Personally I practice interventions in both categories, related to ROS production and to Nutrient/Oxygen signaling. Some interventions such as vigorous exercise relate to both pathways. Also, a new favorite set of interventionsof mine is utilizing cold shock, such as induced by leaving windows open in the winter here in New England while naked. Some day, when we “get the hormetic stressor dose right”, we might indeed discover that activating one particular set of stress pathways is clearly the best single way to go. For now I am betting on both of our candidates and all others I can easily activate.
Wager #2 – What is the most important cellular adaptation mechanism? (i.e. hormetic response). (i.e. anti-oxidant response element upregulation, unfolded protein response, mitochondrial biogenesis, DNA repair mechansims, autophagy, etc.)
Based on what I have read of your writings, I believe that you are convinced that up regulating the anti-oxidant enzymes is the most important cellular adaptation mechanism. Am I correct? According to you the most important “hormetic mechanism” is the up regulation of the anti-oxidant enzymes in response to low doses of “ROS” or through administer of phyosubstances that interact with the cysteine side chains of Keap1 (and Nrf2) and thereby effectively act as “ROS mimetics” to up regulate the AREs.
Based on everything I have read, I disagree with the above fundamental premise and will “debate” with you that up regulating the anti-oxidant enzymes is NOT the most important cellular adaptation mechanism. For the sake of an intellectual debate and a one dollar wager, I will propose that activating autophagy is the most important cellular adaptation mechanism for longevity, not anti-oxidant enzymes. Specifically, I am talking about “getting rid of bad mitochondria” by mitophagy, rather than trying to “mop up” all of the excess baseline ROS produced by these “leaky mitochondria”. I don’t think you can make enough anti-oxidant enzymes or ingest enough “exogenous antioxidants” to make a dent in the baseline ROS levels. Both exogenous antioxidant use and endogenous antioxidant up regulation are futile. Getting rid of bad mitochondria (the source of the excess baseline ROS) is NOT FUTILE. This is why I want to have a debate with you over the next year on this.
Proposal: I propose that we make an “intellectual wager” for the lump sum of one dollar. The question is what is the most important cellular adaptation mechanism? (i.e. hormetic response) that promotes health and longevity. (i.e. anti-oxidant response element upregulation, unfolded protein response, mitochondrial biogenesis, DNA repair mechanisms, autophagy, etc.) You say it is upregulating the AREs and I say it is upregulating autophagy.
My first line of response to this bet is that all the pathways Jim mentions are there for a reason, a very good reason — we would soon die without any one of them. They are all equally important for survival. So I also declare this bet is a tie. This was also a dumb question.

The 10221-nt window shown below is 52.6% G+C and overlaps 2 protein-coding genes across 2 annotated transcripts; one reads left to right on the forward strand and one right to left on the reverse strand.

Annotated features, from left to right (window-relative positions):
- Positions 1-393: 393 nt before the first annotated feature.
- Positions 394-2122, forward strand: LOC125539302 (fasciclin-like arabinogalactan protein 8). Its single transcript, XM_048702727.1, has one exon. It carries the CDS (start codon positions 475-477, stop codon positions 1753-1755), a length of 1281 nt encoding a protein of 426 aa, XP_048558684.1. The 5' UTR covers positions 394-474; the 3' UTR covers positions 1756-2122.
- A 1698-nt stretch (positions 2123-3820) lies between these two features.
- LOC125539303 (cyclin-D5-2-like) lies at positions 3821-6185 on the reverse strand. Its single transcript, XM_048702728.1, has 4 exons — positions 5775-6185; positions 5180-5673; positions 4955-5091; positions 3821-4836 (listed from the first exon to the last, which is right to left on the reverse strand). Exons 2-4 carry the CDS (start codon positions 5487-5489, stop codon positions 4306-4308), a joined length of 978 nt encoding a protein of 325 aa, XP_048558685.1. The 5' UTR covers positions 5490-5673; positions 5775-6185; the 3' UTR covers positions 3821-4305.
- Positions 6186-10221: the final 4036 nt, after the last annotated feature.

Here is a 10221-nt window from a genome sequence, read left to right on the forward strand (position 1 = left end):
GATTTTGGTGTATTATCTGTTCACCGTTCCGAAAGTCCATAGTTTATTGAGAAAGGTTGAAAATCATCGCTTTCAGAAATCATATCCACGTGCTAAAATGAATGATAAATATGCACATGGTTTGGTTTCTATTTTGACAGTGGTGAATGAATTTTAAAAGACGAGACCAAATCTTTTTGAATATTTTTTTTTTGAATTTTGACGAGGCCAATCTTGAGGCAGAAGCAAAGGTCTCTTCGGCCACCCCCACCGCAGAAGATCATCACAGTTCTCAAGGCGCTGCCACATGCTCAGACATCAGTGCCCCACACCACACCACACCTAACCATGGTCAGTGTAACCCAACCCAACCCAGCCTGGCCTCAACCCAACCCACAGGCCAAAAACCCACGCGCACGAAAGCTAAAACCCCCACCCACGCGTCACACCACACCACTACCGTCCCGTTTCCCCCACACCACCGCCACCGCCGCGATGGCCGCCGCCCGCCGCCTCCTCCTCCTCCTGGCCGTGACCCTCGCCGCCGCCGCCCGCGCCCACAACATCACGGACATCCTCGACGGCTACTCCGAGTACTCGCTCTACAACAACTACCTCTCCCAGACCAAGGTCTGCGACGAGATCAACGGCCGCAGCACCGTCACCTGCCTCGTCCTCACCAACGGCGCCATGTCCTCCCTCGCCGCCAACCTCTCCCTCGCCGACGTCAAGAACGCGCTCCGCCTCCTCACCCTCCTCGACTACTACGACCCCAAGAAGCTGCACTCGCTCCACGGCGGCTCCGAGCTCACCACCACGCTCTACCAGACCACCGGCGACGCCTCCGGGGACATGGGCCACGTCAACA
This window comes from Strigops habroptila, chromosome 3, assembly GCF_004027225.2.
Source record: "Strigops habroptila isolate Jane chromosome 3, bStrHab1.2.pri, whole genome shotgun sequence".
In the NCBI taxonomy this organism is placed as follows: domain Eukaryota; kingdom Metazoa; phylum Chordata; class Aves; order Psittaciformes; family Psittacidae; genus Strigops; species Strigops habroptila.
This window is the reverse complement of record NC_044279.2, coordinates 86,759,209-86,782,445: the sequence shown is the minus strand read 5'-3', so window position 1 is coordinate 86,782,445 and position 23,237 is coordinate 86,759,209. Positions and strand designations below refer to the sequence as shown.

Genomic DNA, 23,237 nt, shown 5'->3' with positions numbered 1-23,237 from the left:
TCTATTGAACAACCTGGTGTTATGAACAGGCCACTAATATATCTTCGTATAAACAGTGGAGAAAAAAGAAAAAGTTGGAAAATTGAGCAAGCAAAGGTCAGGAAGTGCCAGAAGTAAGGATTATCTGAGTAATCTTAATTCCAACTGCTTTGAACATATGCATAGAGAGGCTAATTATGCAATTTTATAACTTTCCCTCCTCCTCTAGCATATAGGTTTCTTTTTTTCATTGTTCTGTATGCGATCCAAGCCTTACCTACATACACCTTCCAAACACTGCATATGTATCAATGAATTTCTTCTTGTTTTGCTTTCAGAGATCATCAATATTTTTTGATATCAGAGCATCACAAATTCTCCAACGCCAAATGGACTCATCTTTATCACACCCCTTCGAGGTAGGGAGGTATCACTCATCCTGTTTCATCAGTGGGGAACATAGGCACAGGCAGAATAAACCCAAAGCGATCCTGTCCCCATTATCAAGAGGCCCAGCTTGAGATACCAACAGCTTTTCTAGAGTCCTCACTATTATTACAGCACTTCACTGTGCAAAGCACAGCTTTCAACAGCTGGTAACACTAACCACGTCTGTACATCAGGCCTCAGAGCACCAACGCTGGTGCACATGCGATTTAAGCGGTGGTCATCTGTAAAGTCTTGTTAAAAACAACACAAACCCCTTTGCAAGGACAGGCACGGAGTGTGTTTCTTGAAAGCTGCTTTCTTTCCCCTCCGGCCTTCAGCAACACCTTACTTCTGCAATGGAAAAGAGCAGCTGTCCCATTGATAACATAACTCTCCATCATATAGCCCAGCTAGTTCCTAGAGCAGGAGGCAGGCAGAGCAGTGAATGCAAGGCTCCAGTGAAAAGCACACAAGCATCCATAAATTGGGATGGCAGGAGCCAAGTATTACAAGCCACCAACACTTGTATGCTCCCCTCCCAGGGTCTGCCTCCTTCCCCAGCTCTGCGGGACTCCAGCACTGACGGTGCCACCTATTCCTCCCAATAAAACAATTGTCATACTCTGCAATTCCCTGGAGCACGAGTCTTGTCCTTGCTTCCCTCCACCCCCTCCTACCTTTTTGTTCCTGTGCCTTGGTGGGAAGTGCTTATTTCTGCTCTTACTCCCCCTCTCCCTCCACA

True, I have written and thought more about the ARE’s than the other pathways. I like them because they are so easy to upregulate using dietary substances, for example. I also deeply respect your candidate, autophagy, as reflected in our recent blog entry Autophagy – the housekeeper in every cell that fights aging, and I quite agree that without autophagy our cells would soon die due to accumulated internal junk. And, as declared in that blog entry “Recent discoveries have shown that almost every genetic, dietary, and pharmacologic manipulation proven to extend lifespan activates autophagy as part of its mechanism of action.” Also, “There are many practical ways to activate Autophagy like consuming green tea and caffeine, and some less-practical ones.” But wait a minute now, our two candidate pathways are not in fact independent. In fact, Section 14 of the autophagy blog is devoted to “Autophagy is a key step in activating the Nrf2 pathway. And Nrf2 expression can in turn(negatively) regulate autophagy.” And of course it is the Nrf2 pathway that activates the AREs. So if you win the bet, I win too and if I win the bet you win too
As to your point regarding the importance of getting rid of “bad”mitochondria via autophagy: sure I agree. That’s essential. But it is essential for us to keep our mitochondria from going bad in the first place They are hot little beasts containing electron chain energy engines that can easily get somewhat dysregulated and start producing excess ROS. A mechanism is essential to detect such ROS, picking it up as a signal, and activate the AREs to prevent the ROS from doing serious damage – including any damage that makes the mitochondria go bad. Remember our blog entries Mitochondria in health and aging, and possibilities for life prolongation – Part 1:basics and Mitochondria Part 2: mitochondrial pathways, diseases and aging. We require mechanisms both to get rid of “bad” mitochoindria and to keep them from going bad. So I declare here too we have a tie.
As to the other stress-response pathways you mention: the UPR, the mtUPR, mitochondrial biogenesis, DNA repair mechanisms – they are all there for excellent reasons and we could not survive without any of them either. Evolution is extremely economical and does not bother putting elaborate mechanisms in us without excellent reasons.
To allow time for the debate, the winner will be also “paid up” at end of 2013.
Of course Jim, you might want to come back with a rebuttal and seek to destroy what I have said and we can keep going on this argument. However, at least as of now, I suggest that at the end of the year we both write each other a check for $2.00. Also, I continue to invite readers to weigh in and take the prizes away from both of us. Actually, I suggest that if a third party wins the wager, both Jim and I pay up our $2.00 losses making the total stakes $4.00 – doubling the stakes for that astute individual.